Posted 01-12-2004 at 10:05:28
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Seems like a number of people here in No. Va. had ceiling stains, and insulation damage from ice daming above their gutter line, then melting and backing back up into the attic. The water runs down into the attic insulation and then onto the backside of the ceiling, staining the ceiling, and in some cases causing the drywall to buckle, and pop nails.
This is preventable. Usually does not require any roofing repair. If you are having similar promblems with your ceiling, and gutters freezing solid, etc. look into your attic. That will usually be the culprit.
Warm air escapes the house into the attic, finding it's way to the upper reaches of the roof slope. Then it melts the snow above. That melted snow will run down into the gutter, and subsequently refreeze. The frozen snow melt will then begin to build upon itself with future snows adding depth to the dam.
Making sure that heat does not escape into the attic is part of the solution. You can do this by caulking holes that wires and pipes lead through, laying an insulation blanket over your attic access, and trapping air under more insulation. Be careful with recessed lighting. Most of these fixtures require insulation to be a certain distance from the fixture. This creates a large heat sink in the winter months. You give up a lot of heat this way.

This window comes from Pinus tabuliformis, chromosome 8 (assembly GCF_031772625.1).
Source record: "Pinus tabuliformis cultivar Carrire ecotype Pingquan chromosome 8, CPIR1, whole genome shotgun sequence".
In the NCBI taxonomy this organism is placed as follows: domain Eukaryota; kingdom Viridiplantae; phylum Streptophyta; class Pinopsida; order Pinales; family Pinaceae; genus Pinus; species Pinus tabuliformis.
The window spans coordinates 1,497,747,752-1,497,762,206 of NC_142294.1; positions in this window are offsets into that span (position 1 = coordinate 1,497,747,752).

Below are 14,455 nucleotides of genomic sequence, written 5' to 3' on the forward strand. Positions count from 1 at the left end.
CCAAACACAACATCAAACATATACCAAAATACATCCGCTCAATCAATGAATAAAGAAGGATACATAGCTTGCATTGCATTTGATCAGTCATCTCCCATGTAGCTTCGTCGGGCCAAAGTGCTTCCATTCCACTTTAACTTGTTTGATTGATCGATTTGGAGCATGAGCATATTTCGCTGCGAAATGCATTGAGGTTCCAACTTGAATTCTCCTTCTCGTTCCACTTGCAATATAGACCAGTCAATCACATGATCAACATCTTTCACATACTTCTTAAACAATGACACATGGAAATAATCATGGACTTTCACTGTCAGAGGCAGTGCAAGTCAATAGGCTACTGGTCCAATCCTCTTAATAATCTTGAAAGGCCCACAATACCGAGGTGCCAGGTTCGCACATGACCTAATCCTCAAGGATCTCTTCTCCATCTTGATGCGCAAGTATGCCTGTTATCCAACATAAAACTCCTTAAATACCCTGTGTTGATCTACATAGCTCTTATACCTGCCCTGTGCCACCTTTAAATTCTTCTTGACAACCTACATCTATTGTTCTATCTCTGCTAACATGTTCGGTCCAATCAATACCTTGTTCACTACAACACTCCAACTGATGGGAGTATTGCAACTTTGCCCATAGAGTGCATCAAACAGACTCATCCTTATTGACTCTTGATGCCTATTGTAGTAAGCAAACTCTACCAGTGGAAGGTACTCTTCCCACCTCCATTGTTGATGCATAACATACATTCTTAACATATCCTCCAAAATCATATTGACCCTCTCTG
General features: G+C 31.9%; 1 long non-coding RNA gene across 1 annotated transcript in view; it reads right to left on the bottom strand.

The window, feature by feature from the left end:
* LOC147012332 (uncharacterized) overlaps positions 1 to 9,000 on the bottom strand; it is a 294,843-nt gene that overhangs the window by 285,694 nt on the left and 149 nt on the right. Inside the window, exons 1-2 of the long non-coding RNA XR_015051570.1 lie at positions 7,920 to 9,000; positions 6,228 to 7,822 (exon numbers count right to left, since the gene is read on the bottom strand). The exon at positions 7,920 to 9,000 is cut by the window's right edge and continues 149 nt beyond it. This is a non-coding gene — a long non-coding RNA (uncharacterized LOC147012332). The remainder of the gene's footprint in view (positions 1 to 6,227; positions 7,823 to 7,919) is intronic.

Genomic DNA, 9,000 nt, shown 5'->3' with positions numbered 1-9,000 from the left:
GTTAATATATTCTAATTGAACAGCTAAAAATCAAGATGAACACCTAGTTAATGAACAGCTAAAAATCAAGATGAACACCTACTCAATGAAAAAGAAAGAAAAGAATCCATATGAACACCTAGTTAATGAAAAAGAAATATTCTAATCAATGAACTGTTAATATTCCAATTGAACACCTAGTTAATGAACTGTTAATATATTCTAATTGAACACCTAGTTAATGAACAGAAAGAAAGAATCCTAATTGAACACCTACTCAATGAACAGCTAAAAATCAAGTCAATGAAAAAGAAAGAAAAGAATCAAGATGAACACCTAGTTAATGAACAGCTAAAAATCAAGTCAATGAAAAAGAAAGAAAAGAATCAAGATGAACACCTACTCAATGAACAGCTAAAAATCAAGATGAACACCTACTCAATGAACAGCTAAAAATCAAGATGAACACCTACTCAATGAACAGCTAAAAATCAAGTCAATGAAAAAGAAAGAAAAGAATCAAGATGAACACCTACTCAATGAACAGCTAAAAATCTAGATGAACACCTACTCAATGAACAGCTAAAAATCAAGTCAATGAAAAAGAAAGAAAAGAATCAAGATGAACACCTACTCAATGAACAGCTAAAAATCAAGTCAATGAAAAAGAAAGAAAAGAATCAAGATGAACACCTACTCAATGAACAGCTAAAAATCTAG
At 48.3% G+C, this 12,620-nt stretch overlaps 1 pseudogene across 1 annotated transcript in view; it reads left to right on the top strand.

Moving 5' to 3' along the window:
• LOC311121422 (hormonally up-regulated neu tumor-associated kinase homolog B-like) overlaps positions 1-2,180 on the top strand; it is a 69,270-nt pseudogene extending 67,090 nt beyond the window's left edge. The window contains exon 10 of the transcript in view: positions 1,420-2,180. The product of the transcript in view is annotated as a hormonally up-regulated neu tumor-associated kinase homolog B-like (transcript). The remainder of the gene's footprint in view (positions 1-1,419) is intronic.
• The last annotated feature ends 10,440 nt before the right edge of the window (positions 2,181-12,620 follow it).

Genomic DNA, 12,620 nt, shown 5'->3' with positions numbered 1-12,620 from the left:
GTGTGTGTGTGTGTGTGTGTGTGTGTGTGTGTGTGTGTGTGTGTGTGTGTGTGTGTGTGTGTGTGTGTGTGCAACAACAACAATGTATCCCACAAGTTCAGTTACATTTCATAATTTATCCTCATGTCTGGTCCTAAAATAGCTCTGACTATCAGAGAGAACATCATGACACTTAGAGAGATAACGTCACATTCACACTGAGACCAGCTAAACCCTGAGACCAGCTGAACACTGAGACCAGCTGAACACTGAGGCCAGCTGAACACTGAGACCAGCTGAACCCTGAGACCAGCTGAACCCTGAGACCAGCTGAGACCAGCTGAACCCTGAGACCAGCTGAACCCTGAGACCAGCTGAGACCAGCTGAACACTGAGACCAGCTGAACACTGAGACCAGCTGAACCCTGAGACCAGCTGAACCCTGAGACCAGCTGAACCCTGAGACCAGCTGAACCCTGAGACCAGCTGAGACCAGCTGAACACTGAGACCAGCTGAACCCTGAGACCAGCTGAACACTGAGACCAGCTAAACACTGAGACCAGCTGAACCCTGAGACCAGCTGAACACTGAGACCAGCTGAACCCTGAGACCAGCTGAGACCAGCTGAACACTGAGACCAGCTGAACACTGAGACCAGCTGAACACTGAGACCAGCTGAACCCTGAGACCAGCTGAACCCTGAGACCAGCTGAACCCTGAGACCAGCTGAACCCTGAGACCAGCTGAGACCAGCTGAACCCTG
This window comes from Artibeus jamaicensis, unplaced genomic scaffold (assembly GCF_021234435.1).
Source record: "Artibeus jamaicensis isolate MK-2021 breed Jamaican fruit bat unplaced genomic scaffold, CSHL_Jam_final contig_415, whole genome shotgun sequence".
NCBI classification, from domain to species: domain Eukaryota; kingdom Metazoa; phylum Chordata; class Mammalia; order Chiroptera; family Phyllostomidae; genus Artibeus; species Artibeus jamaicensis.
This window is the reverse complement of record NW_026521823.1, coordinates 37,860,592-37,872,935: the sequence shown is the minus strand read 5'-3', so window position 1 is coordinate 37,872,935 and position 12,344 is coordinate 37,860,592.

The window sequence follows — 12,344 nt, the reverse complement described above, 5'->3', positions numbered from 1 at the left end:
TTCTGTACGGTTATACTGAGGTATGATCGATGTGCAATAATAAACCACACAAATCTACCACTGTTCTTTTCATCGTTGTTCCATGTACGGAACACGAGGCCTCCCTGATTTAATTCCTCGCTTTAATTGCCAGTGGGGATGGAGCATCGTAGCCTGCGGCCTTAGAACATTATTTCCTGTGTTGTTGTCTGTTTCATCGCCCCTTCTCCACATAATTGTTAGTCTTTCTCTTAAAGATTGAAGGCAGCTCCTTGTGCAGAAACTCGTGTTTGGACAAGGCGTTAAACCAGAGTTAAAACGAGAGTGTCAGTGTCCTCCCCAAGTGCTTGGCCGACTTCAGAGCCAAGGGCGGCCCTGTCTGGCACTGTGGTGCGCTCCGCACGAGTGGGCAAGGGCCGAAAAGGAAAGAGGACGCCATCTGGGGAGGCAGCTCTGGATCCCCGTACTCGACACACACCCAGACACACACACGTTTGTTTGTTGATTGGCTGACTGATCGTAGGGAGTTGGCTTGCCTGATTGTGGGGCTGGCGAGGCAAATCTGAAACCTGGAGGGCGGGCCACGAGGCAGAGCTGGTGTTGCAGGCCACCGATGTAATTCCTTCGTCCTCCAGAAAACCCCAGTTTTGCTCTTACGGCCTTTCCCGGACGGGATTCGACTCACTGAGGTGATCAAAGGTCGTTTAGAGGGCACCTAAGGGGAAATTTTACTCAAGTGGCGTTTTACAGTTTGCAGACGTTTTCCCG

In some houses the insulation runs all the way to the eaves. Big mistake. This inhibits any natural flow of air between any overhang vents (soffit vents) and the upper vents in the roof structure. These upper vents are usually on the gable ends in older house, and ridge vents in newer houses and additions. I've gone into customers attics to find vents covered over with plastic and duct tape. Usually the same house will have restricted lower vents too. The ice daming in the gutters build all winter, then if we get a good thaw followed by heavy rain folks have water stains suddenly and often blame the problem on their gutters, or shingles.
A general rule of thumb is 1 square foot of combined roof venting for every 150 foot of ceiling space on the uppermost floor.
So- before you look into spending your hard earned cash on gutters, roofing membrane, and shingles, look into how well your attic ventilates warm air. Your A/C will thank you for it too.
I hate to see people get caught up in spring time roofing hustles based on ice daming woes, when usually the problem is a matter of controlling the movement of air, rather than by attempting to control the movement of water.